The teenage years can be difficult for families. Teens are going through a challenging transition period, and parents are adjusting to new behavior from their child who is becoming a young adult. An inability to talk is often the issue. When problems surface, mediation can be the solution.
Mediation is not therapy. Mediation is a means of opening up communication. Perhaps it is a parent’s concern about their child’s conduct or activities that affects their schoolwork and creates family tensions. The conduct may be typical acting-out by a teen but it disrupts family time and has created an impasse in communication. That’s where mediation comes in. Parents and teens get to discuss their concerns with a neutral person facilitating the conversation and insuring it does not become confrontational. Mediation emphasizes the skill of effective listening, recognizing emotions while focusing on the underlying issues and concerns. The session(s) end with a written plan that requires both the teen and the parents to work on a particular problem that they have identified during the session.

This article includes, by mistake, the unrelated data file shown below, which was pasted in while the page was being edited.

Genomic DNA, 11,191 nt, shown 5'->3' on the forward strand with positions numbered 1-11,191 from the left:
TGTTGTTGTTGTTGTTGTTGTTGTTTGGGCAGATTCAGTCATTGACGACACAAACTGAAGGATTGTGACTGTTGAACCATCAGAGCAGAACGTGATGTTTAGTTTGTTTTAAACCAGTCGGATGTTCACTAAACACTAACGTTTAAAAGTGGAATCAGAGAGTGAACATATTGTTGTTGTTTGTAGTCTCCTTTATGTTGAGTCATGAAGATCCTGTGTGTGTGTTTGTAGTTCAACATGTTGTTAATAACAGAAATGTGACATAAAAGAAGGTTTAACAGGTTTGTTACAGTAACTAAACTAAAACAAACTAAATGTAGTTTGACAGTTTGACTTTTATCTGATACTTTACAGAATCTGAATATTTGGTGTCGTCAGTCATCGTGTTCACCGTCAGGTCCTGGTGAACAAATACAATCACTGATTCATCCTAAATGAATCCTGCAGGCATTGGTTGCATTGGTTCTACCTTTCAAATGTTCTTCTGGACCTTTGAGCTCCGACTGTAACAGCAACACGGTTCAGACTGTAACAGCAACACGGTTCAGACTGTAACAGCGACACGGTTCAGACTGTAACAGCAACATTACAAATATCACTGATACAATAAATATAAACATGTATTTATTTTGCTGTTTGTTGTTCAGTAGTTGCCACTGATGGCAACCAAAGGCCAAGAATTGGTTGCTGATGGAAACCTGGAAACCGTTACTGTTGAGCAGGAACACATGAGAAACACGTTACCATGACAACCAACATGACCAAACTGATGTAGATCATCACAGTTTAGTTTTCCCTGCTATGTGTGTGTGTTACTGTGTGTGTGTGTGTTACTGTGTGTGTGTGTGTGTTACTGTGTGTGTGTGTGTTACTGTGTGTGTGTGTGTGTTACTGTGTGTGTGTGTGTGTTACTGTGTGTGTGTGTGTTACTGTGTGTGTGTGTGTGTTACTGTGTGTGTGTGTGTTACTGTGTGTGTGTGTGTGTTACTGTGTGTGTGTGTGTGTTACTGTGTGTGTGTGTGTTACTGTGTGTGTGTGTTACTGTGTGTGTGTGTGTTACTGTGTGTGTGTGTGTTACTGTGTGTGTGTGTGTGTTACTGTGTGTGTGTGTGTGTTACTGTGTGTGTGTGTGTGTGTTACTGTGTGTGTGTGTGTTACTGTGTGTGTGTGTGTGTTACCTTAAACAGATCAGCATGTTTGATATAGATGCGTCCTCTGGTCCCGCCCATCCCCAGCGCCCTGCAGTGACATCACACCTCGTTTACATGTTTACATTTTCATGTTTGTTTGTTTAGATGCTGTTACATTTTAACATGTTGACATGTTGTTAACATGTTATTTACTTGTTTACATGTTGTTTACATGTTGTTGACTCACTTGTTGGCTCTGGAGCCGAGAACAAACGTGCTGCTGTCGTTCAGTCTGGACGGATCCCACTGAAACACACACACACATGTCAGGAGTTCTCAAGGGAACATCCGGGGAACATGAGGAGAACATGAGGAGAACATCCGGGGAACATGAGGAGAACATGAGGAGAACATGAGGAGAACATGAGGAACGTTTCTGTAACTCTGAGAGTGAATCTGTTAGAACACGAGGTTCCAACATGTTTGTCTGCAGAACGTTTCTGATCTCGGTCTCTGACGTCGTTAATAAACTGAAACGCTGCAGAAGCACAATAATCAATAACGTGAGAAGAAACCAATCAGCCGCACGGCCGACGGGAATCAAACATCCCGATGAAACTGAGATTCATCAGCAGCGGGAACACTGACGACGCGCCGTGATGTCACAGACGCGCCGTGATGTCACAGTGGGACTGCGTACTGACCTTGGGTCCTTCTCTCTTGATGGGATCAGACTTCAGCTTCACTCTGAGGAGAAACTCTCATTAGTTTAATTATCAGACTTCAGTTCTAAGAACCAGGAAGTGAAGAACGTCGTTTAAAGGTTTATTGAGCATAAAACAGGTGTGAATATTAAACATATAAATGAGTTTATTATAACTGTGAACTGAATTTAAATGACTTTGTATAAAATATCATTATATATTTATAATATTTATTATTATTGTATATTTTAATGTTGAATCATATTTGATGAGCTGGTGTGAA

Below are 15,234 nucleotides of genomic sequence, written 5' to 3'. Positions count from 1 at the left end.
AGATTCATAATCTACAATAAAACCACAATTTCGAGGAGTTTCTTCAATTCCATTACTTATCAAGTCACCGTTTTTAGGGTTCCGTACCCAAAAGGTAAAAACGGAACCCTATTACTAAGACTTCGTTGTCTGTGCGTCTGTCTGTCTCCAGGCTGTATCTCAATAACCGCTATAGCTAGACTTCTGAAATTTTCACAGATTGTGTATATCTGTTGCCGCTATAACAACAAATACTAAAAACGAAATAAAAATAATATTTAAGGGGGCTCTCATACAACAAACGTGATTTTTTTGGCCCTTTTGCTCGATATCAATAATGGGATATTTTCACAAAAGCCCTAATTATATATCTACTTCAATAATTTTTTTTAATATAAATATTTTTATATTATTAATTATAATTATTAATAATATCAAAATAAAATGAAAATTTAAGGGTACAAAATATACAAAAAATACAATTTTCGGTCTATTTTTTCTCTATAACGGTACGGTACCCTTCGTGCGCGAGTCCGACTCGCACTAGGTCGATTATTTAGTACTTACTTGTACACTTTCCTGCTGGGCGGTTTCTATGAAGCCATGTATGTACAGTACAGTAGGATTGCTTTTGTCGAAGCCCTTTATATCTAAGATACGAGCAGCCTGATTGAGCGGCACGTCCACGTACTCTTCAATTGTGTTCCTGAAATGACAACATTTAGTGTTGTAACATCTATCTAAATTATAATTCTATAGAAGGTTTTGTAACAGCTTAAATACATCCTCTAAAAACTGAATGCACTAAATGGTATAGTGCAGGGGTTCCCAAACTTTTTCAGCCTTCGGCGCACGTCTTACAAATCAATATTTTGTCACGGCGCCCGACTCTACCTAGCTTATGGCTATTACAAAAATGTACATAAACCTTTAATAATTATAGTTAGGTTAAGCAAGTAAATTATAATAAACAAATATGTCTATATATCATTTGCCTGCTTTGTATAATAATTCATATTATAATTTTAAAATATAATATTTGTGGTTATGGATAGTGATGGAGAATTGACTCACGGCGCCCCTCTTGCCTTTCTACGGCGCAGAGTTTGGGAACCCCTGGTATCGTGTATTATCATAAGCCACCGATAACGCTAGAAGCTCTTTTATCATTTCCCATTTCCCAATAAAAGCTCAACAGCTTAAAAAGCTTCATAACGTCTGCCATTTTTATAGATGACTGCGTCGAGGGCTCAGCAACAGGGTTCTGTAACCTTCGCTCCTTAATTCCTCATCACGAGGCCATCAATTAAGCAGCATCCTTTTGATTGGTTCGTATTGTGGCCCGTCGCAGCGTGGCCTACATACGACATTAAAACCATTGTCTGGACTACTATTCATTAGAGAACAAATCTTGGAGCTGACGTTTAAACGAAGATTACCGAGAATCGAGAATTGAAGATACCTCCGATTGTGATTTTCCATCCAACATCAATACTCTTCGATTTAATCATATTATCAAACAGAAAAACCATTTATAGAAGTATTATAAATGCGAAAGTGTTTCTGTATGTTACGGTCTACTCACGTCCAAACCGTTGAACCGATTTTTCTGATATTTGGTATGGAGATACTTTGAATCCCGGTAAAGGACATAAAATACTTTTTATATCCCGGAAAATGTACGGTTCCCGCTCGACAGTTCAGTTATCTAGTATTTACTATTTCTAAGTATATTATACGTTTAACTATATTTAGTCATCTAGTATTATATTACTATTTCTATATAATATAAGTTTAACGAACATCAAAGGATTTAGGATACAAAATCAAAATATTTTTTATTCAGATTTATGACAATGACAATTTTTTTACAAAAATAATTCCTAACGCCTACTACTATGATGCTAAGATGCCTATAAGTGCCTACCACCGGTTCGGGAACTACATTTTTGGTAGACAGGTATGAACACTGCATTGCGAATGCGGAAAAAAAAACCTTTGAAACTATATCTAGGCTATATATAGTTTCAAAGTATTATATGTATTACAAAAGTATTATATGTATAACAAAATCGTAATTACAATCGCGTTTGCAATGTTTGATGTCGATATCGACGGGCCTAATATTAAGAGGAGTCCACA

Mediation can be particularly effective with families. Teens like the idea that nobody is labeling them as ‘bad’ or ‘sick’, and that the process acknowledges that both parties — the parents as well as the teen — need to work on improving the problem. Their actions or attitude might be a problem but that does not mean there is something wrong with them. Parents respond well to mediation because the frustration of an unproductive, circular, dynamic that devolves into a screaming match has taken its toll on everyone. Learning how to talk again is a step towards restoring their relationship with their child and creating a healthier environment in their home.
Talking Alternatives (www.talkingalternatives.net) helps parents and teens and adult families to preserve relationships. Working on communication skills early can save families a lot of trouble in later years. Contact us for further information at 646-682-9319.